Delugees Environment Club is a Kenyan Organization Dedicated to teaching environment education to pupils in rural Kenya and planting trees in their schools.

    This year, they are raising £7500 to teach Environment Education to 20,000 pupils and plant 20,000 trees in 2023!

    Kindly considering giving to Delugees Club and make a difference for the kids.

    Join The Cause on Justgiving and help children develop and adopt sustainable habits through the link below:


  47. APOPO train and deploy African Pouched Rats to find landmines and to detect TB. They do both using their amazing sense of smell.

    I sponsor Carolina the TB detector rat based in Dar Es-Salaam, Mozambique. Carolina saves about one life per day by sniffing out positive TB samples that human workers have marked as negative. That’s a pretty great second chance!

    Find out more at the apopo.org website

  48. I’ll take this opportunity to plug Medshare’s Ukraine fund
    [https://impact.medshare.org/campaign/medshare-responds-crisis-in-ukraine/c394354]. The following is shamelessly stolen from zeihan.com:

    Here at Zeihan On Geopolitics we select a single charity to sponsor. We have two criteria:
    First, we look across the world and use our skill sets to identify where the needs are most acute. Second, we look for an institution with preexisting networks for both materials gathering and aid distribution. That way we know every cent of our donation is not simply going directly to where help is needed most, but our donations serve as a force multiplier for a system already in existence. Then we give what we can.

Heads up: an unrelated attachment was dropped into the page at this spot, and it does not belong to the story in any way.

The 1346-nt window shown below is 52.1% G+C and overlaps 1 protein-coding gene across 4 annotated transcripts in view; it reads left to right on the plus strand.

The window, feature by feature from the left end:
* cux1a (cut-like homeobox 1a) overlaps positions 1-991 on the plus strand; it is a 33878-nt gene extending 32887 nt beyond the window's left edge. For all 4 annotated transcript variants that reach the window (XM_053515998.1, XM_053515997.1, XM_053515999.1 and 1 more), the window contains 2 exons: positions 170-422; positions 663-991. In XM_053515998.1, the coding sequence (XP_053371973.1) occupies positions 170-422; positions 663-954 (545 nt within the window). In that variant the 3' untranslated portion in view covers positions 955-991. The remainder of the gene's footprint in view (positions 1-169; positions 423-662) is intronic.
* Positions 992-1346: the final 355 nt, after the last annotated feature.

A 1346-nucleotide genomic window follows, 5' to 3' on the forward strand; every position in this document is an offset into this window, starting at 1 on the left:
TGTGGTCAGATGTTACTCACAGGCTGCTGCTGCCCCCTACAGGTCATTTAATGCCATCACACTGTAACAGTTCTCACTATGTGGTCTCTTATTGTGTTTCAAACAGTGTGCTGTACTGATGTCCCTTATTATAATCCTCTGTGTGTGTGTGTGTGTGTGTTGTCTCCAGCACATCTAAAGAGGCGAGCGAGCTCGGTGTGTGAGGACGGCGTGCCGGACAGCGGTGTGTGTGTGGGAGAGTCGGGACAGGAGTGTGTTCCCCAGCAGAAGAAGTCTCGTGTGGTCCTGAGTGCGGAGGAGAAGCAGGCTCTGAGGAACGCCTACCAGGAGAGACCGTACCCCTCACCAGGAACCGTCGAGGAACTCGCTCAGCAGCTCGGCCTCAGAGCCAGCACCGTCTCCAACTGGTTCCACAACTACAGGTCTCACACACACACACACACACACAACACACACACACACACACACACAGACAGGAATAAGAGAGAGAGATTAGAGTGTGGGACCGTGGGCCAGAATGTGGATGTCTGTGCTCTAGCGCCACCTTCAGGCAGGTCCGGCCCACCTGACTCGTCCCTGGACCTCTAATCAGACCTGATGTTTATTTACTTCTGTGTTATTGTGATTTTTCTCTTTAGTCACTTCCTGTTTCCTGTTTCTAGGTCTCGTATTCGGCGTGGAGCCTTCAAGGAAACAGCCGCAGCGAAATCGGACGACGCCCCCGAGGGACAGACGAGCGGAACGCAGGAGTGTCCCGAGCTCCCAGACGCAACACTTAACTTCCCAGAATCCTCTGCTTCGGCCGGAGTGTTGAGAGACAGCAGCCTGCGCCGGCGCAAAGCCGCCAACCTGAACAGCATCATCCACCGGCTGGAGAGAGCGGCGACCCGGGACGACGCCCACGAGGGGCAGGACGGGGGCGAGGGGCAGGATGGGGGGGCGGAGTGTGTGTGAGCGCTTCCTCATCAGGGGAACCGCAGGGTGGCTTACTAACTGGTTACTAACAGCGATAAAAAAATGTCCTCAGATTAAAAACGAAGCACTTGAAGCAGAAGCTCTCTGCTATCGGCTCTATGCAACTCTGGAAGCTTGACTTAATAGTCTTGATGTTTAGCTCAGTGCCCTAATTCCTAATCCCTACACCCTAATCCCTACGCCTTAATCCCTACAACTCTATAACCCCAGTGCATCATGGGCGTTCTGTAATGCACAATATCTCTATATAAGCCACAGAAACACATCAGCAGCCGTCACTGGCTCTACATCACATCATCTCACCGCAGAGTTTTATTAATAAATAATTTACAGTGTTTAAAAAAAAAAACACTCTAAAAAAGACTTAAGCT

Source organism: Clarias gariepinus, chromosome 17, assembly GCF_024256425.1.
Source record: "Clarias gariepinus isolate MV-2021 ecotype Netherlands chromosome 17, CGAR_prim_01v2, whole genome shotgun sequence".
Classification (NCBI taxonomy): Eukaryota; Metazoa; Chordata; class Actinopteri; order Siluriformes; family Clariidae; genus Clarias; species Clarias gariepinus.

Today, our chosen charity is a group called Medshare, which provides emergency medical services to communities in need, with a very heavy emphasis on locations facing acute crises. Medshare operates right in the thick of it. Until future notice, every cent we earn from every book we sell in every format through every retailer is going to Medshare’s Ukraine fund.

  49. Adopt A Homeless Animal Rescue (AAHA) is an all-volunteer 501(c)(3) Non Profit Organization dedicated to rescuing and assisting animals in crisis that was established in 2001. AAHA has a particular commitment to the Pit Bull and aims to raise awareness about this very misunderstood breed of dog.

    AAHA advocates for any animal in need and serves as a resource and liaison for shelters and individuals.

    Every single penny goes directly to helping dogs in crisis.

    Please consider donating any amount at all to help save dogs lives.


    Tell them John Scalzi sent you. :)